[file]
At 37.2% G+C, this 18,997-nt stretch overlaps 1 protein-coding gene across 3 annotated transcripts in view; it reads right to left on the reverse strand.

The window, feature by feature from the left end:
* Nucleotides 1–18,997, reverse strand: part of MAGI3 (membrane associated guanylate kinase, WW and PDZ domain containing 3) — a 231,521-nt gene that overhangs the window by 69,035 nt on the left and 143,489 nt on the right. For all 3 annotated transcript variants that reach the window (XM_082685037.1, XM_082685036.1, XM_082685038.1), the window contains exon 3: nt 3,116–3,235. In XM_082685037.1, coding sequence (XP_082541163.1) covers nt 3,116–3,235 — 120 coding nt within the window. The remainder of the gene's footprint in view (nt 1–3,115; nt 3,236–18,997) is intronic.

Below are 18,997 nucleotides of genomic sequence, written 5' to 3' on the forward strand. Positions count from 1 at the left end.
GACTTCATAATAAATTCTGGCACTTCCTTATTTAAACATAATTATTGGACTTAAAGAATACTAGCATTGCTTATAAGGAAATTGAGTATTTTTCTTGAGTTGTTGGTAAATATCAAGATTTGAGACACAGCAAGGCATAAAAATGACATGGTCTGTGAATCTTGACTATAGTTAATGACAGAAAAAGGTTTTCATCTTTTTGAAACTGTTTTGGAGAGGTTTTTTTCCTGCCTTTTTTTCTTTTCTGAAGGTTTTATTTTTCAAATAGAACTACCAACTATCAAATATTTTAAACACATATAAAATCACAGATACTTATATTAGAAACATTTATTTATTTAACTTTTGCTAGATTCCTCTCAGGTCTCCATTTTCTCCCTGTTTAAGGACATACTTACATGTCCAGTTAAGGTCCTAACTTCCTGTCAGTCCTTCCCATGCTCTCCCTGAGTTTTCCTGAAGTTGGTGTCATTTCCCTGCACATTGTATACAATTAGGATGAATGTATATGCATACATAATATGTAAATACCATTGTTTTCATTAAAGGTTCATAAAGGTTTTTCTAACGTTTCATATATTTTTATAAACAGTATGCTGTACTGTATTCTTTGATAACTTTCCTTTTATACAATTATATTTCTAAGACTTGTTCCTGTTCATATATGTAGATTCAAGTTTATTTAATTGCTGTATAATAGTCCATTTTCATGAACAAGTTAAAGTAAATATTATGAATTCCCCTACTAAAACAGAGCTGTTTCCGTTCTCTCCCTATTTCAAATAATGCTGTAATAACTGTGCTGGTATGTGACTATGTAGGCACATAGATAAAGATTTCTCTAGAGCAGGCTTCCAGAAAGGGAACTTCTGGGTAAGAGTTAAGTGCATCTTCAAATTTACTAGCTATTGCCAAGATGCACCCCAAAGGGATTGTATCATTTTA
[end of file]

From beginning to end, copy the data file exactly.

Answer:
At 37.2% G+C, this 18,997-nt stretch overlaps 1 protein-coding gene across 3 annotated transcripts in view; it reads right to left on the reverse strand.

The window, feature by feature from the left end:
* Nucleotides 1–18,997, reverse strand: part of MAGI3 (membrane associated guanylate kinase, WW and PDZ domain containing 3) — a 231,521-nt gene that overhangs the window by 69,035 nt on the left and 143,489 nt on the right. For all 3 annotated transcript variants that reach the window (XM_082685037.1, XM_082685036.1, XM_082685038.1), the window contains exon 3: nt 3,116–3,235. In XM_082685037.1, coding sequence (XP_082541163.1) covers nt 3,116–3,235 — 120 coding nt within the window. The remainder of the gene's footprint in view (nt 1–3,115; nt 3,236–18,997) is intronic.

Below are 18,997 nucleotides of genomic sequence, written 5' to 3' on the forward strand. Positions count from 1 at the left end.
GACTTCATAATAAATTCTGGCACTTCCTTATTTAAACATAATTATTGGACTTAAAGAATACTAGCATTGCTTATAAGGAAATTGAGTATTTTTCTTGAGTTGTTGGTAAATATCAAGATTTGAGACACAGCAAGGCATAAAAATGACATGGTCTGTGAATCTTGACTATAGTTAATGACAGAAAAAGGTTTTCATCTTTTTGAAACTGTTTTGGAGAGGTTTTTTTCCTGCCTTTTTTTCTTTTCTGAAGGTTTTATTTTTCAAATAGAACTACCAACTATCAAATATTTTAAACACATATAAAATCACAGATACTTATATTAGAAACATTTATTTATTTAACTTTTGCTAGATTCCTCTCAGGTCTCCATTTTCTCCCTGTTTAAGGACATACTTACATGTCCAGTTAAGGTCCTAACTTCCTGTCAGTCCTTCCCATGCTCTCCCTGAGTTTTCCTGAAGTTGGTGTCATTTCCCTGCACATTGTATACAATTAGGATGAATGTATATGCATACATAATATGTAAATACCATTGTTTTCATTAAAGGTTCATAAAGGTTTTTCTAACGTTTCATATATTTTTATAAACAGTATGCTGTACTGTATTCTTTGATAACTTTCCTTTTATACAATTATATTTCTAAGACTTGTTCCTGTTCATATATGTAGATTCAAGTTTATTTAATTGCTGTATAATAGTCCATTTTCATGAACAAGTTAAAGTAAATATTATGAATTCCCCTACTAAAACAGAGCTGTTTCCGTTCTCTCCCTATTTCAAATAATGCTGTAATAACTGTGCTGGTATGTGACTATGTAGGCACATAGATAAAGATTTCTCTAGAGCAGGCTTCCAGAAAGGGAACTTCTGGGTAAGAGTTAAGTGCATCTTCAAATTTACTAGCTATTGCCAAGATGCACCCCAAAGGGATTGTATCATTTTA